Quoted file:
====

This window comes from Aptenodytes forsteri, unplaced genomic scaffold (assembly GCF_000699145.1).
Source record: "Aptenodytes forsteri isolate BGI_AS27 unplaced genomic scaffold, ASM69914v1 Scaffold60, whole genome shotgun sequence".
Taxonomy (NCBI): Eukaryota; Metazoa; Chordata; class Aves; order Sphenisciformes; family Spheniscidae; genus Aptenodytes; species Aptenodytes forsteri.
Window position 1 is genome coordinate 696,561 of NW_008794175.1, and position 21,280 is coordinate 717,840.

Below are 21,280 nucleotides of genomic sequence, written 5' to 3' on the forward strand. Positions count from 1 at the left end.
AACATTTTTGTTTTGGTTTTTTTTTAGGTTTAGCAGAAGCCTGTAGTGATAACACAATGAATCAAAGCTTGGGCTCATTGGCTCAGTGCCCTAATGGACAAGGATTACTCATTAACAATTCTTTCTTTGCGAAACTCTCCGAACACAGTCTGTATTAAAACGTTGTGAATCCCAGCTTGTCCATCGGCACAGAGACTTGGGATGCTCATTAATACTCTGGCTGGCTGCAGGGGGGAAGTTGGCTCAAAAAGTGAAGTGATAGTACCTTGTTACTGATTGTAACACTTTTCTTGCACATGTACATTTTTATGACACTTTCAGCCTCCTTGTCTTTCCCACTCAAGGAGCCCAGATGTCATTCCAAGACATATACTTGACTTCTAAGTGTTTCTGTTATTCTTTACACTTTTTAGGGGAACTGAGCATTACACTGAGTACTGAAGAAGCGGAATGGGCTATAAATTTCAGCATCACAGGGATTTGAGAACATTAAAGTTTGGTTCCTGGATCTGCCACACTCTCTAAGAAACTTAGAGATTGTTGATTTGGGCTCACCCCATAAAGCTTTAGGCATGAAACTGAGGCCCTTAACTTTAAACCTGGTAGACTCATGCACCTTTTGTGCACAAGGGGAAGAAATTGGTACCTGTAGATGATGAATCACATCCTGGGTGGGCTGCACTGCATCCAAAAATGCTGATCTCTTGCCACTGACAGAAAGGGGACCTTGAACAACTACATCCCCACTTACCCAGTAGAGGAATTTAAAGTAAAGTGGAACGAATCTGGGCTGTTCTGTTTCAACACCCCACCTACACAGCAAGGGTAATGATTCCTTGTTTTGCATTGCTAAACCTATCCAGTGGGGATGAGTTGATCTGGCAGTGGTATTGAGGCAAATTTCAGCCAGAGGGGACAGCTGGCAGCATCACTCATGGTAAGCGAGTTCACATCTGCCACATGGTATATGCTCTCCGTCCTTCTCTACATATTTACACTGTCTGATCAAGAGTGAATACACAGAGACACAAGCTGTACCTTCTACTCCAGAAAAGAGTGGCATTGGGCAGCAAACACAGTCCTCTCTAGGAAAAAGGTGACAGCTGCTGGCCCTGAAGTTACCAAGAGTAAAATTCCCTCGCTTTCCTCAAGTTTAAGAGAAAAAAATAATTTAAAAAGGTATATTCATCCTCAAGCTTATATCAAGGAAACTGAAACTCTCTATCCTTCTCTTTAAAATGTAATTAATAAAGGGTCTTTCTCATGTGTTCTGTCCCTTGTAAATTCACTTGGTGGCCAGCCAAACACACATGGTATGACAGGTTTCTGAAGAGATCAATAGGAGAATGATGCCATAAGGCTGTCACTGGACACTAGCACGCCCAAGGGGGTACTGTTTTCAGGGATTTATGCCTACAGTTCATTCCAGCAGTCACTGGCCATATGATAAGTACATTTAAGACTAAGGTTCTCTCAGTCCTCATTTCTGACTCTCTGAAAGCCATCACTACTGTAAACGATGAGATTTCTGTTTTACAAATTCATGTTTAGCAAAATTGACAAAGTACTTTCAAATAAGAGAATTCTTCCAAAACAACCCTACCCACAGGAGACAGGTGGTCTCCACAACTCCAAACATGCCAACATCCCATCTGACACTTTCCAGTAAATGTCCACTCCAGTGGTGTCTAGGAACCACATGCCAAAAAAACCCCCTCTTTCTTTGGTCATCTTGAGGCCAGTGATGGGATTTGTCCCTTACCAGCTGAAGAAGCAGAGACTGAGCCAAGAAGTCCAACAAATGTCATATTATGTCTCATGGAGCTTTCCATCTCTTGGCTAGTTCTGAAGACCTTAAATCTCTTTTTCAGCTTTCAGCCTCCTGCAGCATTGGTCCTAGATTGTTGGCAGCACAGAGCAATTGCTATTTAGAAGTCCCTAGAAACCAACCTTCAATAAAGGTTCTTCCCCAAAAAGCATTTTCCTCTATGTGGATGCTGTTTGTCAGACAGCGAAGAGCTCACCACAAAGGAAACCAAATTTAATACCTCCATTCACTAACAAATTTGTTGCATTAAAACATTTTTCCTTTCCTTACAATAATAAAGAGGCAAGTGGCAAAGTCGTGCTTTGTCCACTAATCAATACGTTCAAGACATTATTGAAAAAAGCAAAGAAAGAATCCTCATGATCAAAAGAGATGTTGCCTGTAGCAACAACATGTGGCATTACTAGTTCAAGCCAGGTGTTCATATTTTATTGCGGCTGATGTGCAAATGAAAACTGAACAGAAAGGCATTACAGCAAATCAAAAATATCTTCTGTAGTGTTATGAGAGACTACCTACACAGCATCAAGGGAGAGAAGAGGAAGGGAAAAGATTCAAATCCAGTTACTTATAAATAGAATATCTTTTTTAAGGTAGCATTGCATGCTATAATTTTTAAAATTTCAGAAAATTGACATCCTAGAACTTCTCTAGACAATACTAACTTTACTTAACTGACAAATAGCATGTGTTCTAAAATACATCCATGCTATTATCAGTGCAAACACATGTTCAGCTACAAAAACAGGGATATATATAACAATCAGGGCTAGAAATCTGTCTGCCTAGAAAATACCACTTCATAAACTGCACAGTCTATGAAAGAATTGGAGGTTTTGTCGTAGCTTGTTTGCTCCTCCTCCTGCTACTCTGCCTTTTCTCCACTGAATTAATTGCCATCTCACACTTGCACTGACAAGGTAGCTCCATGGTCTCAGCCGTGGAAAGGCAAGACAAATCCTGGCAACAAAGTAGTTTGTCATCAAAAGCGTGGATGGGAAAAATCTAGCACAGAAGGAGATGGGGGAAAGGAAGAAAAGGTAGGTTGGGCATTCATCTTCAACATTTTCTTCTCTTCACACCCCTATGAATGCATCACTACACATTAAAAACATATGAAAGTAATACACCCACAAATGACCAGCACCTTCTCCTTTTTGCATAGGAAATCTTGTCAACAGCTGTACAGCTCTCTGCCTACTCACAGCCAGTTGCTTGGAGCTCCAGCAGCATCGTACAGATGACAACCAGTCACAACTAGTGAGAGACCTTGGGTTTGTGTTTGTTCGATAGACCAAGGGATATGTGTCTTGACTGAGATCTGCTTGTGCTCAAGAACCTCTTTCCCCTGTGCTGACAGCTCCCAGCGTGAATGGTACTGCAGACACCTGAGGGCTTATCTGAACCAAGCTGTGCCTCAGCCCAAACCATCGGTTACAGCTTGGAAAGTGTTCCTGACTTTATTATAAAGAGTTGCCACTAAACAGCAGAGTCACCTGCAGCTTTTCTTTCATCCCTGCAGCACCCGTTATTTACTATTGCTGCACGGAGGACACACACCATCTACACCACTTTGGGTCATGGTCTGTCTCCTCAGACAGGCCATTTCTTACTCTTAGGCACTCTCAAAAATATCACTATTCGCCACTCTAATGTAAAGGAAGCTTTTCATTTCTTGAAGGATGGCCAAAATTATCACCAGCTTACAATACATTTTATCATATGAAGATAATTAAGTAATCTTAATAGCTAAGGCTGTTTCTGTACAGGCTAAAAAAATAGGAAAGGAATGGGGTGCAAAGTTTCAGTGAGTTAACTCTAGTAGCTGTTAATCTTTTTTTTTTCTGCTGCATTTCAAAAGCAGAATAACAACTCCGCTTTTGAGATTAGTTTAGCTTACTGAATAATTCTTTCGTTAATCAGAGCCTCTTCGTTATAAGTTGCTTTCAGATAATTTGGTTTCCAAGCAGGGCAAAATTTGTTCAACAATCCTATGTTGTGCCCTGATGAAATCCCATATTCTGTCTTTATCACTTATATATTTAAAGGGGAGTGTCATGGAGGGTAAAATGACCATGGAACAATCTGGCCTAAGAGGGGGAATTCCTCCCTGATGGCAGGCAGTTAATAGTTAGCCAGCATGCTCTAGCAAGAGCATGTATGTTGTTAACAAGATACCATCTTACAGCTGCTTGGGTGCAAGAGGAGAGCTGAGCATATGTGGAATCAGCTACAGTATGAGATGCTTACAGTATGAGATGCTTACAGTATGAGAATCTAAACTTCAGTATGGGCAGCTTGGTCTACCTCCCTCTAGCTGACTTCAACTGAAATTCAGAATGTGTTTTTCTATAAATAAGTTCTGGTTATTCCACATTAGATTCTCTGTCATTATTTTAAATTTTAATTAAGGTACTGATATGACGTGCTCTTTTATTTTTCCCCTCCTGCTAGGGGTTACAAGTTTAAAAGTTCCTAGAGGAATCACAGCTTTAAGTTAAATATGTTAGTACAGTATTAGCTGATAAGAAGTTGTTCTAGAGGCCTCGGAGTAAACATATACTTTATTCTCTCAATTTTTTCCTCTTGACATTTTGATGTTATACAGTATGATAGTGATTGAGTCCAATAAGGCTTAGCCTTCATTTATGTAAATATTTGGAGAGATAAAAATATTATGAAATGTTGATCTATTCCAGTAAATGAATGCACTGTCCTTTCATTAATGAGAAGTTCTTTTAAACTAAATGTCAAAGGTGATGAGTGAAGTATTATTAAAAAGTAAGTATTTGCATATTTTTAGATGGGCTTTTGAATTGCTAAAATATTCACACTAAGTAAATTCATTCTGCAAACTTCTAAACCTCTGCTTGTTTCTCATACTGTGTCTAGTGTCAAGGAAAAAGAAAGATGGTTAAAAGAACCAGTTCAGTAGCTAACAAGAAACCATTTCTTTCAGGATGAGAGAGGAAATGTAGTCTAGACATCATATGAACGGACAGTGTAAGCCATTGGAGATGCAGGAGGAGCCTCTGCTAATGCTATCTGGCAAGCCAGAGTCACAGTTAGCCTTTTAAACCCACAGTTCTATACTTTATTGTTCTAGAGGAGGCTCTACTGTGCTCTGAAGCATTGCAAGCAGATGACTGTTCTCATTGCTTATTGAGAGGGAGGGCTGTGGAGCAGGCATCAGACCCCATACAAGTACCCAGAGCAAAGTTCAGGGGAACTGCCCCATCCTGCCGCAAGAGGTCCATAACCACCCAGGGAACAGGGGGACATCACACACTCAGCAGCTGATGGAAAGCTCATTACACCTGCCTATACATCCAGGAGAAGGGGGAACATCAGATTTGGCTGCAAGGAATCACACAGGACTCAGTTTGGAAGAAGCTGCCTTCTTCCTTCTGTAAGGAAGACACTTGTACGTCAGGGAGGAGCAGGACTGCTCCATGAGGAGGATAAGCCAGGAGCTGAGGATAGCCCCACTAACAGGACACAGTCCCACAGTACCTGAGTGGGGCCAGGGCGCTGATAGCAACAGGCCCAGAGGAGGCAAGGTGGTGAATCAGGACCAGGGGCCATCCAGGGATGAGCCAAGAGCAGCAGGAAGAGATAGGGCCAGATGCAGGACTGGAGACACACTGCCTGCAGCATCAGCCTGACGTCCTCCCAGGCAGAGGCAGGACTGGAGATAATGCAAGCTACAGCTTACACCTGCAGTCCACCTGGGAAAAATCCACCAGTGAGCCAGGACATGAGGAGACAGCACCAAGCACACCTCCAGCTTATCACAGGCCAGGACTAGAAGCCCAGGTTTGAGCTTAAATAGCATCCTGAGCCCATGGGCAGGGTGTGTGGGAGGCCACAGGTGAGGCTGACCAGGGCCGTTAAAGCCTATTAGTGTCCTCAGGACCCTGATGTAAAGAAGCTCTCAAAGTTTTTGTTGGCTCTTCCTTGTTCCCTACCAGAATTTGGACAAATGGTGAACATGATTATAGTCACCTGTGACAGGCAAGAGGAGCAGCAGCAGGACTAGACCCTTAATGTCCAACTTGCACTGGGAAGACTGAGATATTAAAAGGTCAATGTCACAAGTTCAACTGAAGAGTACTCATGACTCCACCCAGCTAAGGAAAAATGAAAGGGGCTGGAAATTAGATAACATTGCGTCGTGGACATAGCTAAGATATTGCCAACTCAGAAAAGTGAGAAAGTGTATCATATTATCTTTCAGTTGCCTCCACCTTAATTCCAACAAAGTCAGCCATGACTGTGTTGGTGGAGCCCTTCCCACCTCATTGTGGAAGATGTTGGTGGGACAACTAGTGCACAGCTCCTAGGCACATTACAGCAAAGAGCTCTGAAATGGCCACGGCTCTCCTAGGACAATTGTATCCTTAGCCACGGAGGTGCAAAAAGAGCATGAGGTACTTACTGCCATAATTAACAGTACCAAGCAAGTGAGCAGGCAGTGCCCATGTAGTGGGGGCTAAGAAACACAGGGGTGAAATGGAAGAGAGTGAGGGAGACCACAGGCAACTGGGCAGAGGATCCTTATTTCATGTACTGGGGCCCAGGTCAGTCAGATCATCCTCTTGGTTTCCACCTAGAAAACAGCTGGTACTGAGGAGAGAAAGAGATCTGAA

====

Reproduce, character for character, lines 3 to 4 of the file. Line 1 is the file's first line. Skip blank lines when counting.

Taxonomy (NCBI): Eukaryota; Metazoa; Chordata; class Aves; order Sphenisciformes; family Spheniscidae; genus Aptenodytes; species Aptenodytes forsteri.
Window position 1 is genome coordinate 696,561 of NW_008794175.1, and position 21,280 is coordinate 717,840.